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|Title:||Computational modelling and data analysis on the virulence of influenza viruses||Authors:||Zhou, Xinrui||Keywords:||Engineering::Computer science and engineering::Computing methodologies::Artificial intelligence
|Issue Date:||2019||Publisher:||Nanyang Technological University||Source:||Zhou, X. (2019). Computational modelling and data analysis on the virulence of influenza viruses. Doctoral thesis, Nanyang Technological University, Singapore.||Abstract:||Influenza virus, a rapidly evolving contagious virus causing seasonal flu, has been circulating globally for centuries. The first recorded influenza pandemic was in 1918, claiming at least 50 million lives. Until 1933, influenza viruses were isolated from human for the first time, proving that influenza is caused by a virus rather than a bacterium. Seasonal influenza has caused substantial social and economic burden worldwide, affecting school attendance, work absenteeism, industrial productivity, etc. It mainly infects the respiratory system and can cause pneumonia, severe complications, or deaths, especially among people at high risks. Flu vaccines have been designed as primary prevention to help defense viral infection in advance. However, the rapid and continuous evolution of influenza raises the challenge to prepare vaccine candidates matching the antigenicity of dominant circulating influenza viruses for the next season. Therefore, it is in urgent demand to characterize and predict the antigenicity of influenza in advance. Given the feasibility of high throughput sequencing techniques and enriched protein structure database, lots of computational models have been proposed to characterize antigenic properties of influenza. There have been many studies working on evolutionary models for tracing back the genomic variations and predicting the antigenic variants of influenza. However, current models for predicting the antigenicity are only applicable to one pre-defined subtype of influenza virus. The universal models for multiple-subtypes are still lacking. When it comes to virulence, the ability of the virus to cause disease among humans, it is a more complex problem involving the interaction with the immune system. From the medical perspective, the virulence level of influenza viruses is measured with the severity of an infection, the capability of drug resistance and transmission among hosts. There are still no consistent measurements for quantifying the virulence level of an influenza viral strain. The objective of this dissertation is to construct computational models for profiling the virulence of influenza viruses. In this dissertation, the virulence level is quantified from the virus perspective only, including the sequence analyses on the genomic variation, and structural analyses on the receptor binding. The proposed sequence models for genomic variation include a phylogenetic-tree based method for pairwise co-mutations of influenza intra-proteins, and a sequential rule mining based approach for co-occurring mutations at multiple sites, even on different proteins. For profiling the receptor binding specificity, a structure-based model was proposed to characterize the binding modes between the influenza viral membrane protein (HA) and the human receptors. Both sequence models and structural models are integrated into a pipeline to quickly profile the virulence of influenza viral strains. Results of this proposed pipeline on our newly sampled influenza viral strains among outpatients and inpatients in Singapore highlighted viral subtypes and strains that are more infectious or pathogenic, which are consistent with the local observations.||URI:||https://hdl.handle.net/10356/137781||DOI:||10.32657/10356/137781||Rights:||This work is licensed under a Creative Commons Attribution-NonCommercial 4.0 International License (CC BY-NC 4.0).||Fulltext Permission:||open||Fulltext Availability:||With Fulltext|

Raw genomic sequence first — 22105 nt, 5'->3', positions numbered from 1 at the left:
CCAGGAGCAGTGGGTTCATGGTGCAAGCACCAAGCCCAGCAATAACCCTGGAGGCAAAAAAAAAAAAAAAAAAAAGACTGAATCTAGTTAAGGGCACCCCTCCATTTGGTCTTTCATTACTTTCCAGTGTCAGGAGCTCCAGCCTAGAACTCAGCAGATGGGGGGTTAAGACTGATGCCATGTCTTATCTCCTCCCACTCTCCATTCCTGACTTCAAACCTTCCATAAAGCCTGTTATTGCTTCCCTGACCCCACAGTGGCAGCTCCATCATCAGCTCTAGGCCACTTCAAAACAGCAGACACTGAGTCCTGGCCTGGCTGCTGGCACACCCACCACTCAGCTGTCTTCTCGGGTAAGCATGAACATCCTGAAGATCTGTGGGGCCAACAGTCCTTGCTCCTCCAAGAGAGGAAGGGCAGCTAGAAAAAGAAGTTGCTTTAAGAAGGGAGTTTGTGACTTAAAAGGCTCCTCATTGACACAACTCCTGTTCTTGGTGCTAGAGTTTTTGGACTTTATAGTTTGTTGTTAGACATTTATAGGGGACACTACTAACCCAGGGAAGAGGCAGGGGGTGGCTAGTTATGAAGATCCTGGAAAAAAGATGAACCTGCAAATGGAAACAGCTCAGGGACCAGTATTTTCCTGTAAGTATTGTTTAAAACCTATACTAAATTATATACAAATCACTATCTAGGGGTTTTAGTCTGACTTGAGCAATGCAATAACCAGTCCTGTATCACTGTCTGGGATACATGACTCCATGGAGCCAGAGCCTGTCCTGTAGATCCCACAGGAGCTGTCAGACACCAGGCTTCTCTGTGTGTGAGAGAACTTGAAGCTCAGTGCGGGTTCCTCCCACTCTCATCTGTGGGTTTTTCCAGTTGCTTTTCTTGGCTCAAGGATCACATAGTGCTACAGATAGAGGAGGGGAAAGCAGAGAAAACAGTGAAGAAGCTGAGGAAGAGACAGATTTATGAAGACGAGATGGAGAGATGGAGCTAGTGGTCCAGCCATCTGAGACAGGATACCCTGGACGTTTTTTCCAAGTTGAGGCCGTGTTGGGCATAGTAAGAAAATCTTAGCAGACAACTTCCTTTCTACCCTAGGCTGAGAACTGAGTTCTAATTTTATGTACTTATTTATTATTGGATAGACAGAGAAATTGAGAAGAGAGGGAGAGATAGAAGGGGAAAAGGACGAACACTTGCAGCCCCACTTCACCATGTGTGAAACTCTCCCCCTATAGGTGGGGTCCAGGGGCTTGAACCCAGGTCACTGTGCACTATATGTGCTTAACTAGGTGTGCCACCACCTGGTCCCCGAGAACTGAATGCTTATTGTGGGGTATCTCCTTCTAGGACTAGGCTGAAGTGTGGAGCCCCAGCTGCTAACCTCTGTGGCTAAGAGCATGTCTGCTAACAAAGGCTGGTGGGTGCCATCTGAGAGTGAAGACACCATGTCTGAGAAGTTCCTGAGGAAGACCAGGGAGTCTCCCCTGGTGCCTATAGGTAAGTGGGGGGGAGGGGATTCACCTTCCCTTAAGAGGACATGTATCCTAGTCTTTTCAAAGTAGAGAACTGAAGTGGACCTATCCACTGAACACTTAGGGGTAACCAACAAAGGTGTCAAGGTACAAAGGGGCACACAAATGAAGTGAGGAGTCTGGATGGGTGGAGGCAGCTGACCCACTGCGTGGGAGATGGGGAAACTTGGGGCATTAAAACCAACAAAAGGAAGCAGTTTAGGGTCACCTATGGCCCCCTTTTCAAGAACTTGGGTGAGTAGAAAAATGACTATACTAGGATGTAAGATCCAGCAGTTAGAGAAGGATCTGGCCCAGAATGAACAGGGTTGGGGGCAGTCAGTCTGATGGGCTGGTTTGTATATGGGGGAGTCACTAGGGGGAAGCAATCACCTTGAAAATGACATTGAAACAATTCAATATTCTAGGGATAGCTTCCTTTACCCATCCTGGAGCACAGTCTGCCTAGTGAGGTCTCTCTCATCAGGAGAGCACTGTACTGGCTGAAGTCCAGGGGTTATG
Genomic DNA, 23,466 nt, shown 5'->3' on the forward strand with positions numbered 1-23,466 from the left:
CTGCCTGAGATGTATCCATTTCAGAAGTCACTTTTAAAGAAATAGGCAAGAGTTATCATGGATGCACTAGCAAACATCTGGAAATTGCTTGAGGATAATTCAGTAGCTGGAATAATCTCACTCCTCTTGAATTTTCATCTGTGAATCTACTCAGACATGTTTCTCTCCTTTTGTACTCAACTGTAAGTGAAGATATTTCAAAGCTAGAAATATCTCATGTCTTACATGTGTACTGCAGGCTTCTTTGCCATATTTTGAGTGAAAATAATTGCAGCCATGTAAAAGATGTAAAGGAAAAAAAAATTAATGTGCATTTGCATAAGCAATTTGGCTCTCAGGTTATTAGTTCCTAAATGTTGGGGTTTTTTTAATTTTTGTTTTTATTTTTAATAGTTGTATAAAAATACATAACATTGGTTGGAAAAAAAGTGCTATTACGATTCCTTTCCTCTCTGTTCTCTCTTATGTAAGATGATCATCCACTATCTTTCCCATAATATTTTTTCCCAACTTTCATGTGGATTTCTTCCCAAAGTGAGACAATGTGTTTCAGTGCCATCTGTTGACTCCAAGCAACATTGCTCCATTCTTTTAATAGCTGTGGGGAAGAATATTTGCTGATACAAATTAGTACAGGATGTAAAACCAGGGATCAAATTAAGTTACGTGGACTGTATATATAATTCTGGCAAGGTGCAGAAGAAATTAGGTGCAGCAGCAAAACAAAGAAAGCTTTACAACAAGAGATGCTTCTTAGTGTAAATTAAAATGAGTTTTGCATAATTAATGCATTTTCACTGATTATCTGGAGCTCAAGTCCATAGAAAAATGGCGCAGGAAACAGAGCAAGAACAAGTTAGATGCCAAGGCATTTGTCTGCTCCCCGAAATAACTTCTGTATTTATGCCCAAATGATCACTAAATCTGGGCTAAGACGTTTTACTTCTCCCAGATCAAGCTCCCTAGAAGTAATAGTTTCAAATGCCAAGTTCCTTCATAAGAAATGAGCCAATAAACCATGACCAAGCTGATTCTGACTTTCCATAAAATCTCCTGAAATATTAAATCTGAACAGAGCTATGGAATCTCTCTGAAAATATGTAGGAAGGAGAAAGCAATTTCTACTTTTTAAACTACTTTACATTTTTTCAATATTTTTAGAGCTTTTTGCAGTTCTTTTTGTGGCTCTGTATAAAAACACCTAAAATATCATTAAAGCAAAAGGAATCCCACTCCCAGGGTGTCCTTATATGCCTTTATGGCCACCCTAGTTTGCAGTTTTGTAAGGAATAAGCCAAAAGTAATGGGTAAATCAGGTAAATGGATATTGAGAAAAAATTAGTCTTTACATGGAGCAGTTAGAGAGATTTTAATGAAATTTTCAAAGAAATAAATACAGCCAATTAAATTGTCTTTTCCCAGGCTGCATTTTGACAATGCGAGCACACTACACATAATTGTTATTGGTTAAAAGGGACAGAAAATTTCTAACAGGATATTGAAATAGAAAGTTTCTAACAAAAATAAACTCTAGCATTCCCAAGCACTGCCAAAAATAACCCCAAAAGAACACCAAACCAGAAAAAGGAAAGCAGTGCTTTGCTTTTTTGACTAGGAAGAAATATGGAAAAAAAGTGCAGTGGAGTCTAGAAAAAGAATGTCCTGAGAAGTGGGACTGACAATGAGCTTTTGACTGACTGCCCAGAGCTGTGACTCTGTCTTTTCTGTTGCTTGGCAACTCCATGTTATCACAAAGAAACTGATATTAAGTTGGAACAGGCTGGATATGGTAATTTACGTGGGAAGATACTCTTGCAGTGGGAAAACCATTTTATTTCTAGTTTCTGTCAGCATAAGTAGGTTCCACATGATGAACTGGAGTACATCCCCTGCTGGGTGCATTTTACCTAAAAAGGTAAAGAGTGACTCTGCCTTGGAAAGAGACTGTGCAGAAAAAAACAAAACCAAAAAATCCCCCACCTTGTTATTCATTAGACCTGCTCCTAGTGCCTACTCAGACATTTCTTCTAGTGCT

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Updated on Jan 29, 2023
Updated on Jan 29, 2023
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